Abstract

Many organizational efforts to improve co-worker relationships entail inducing employees to bring their “whole selves” into the workplace, which for employees often means disclosing personal experiences at work. Several psychological theories suggest that increased self-disclosure will lead to better relationships in organizational work groups. However, this chapter considers the factors impacting self-disclosure in demographically diverse settings. We posit that although self-disclosure has led to closer relationships in past research, it may not increase cohesion for employees in demographically diverse work groups, or those who are demographically dissimilar from the majority of their co-workers.

Details

Diversity and Groups
Type: Book
ISBN: 978-1-84855-053-7

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Article
Publication date: 7 April 2015

Davide Secchi, Hong T.M. Bui and Kathleen Gamroth

The purpose of this paper is to investigate recent healthcare reform in the USA, which allows insurance companies to proactively intervene in improving the long-term…

Abstract

Purpose

The purpose of this paper is to investigate recent healthcare reform in the USA, which allows insurance companies to proactively intervene in improving the long-term health of employees, by providing wellness programs as part of their benefits package.

Design/methodology/approach

The authors present and analyze data on how employees of a large US Midwest “media and education” company (n=154) perceive economic incentives toward well-being. Data are collected using survey methods and analyzed with a logistic regression.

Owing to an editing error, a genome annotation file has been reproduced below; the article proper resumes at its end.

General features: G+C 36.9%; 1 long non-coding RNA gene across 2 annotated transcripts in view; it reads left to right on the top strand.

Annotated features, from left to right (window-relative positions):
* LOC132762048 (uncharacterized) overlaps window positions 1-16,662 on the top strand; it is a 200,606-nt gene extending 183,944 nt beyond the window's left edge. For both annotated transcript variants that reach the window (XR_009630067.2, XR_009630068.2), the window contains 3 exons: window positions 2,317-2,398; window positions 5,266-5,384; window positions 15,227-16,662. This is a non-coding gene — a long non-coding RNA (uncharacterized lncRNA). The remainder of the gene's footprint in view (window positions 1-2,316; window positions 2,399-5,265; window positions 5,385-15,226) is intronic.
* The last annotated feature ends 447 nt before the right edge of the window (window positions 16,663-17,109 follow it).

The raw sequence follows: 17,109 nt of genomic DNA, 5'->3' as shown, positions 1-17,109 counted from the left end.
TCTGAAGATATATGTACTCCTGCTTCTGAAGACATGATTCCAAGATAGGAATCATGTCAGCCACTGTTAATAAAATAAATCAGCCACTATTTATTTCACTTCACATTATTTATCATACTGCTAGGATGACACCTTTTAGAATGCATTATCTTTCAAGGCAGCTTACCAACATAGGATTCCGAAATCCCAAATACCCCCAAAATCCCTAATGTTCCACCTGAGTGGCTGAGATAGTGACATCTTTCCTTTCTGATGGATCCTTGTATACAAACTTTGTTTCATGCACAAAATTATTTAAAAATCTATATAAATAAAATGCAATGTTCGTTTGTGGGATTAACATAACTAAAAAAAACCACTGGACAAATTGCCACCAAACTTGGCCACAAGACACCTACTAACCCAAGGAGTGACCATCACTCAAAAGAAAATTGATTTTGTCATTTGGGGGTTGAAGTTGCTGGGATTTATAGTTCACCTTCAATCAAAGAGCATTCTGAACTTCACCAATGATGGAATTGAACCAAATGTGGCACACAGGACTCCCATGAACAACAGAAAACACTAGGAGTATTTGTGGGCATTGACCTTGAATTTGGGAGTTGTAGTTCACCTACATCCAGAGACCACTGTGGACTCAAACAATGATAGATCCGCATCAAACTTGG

Findings

This study suggests that fairness, accessibility, intention to switch to a healthier lifestyle and desire to see more health-related initiatives affect the way employees seek to participate in the new involuntary wellness programs. By contrast, satisfaction, participation, and income to not affect how these new programs are perceived.

Research limitations/implications

These findings suggest that human resource managers should pay attention to employees who are not active in existing wellness programs, and provide support during the transition toward the new involuntary programs, to avoid potential frustration, demotivation, disengagement and, ultimately, decreasing performance among employees.

Originality/value

The study is among the first to analyze involuntary wellness programs in the USA, and it provides a basis on which to expand further studies. This research contributes to support the idea that employee wellness is unlikely to be enforced by rule or policy.

Details

Evidence-based HRM: a Global Forum for Empirical Scholarship, vol. 3 no. 1
Type: Research Article
ISSN: 2049-3983

Keywords

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Article
Publication date: 25 September 2009

Patricia Genoe McLaren, Albert J. Mills and Gabrielle Durepos

The purpose of this paper is to understand how Drucker's work has been disseminated through the North American management textbook since 1940, and what this tells people…

Abstract

Purpose

The purpose of this paper is to understand how Drucker's work has been disseminated through the North American management textbook since 1940, and what this tells people about the wider issue of the social construction and dissemination of management knowledge.

Design/methodology/approach

The paper is a critical hermeneutic analysis of the presence and use of Drucker in over 500 management textbooks and the socio‐political context in which both Drucker's work and North American textbooks were written.

Findings

Paradoxically, while Drucker's work was found to be the most‐referenced of any management writer in the textbooks studied, his theories – apart from discussions of “Management by objectives” and the “Knowledge economy” – were rarely discussed. It is argued that the referencing of Drucker served more to legitimize selected points made by textbook authors than to discuss and build on Drucker's work. Explanation of the paradox is explored through the socio‐political contexts in which Drucker was writing, strongly suggesting that the North American textbook has developed a dominant scientivistic trope that construct business “knowledge” through the narrow lens of behavioural science.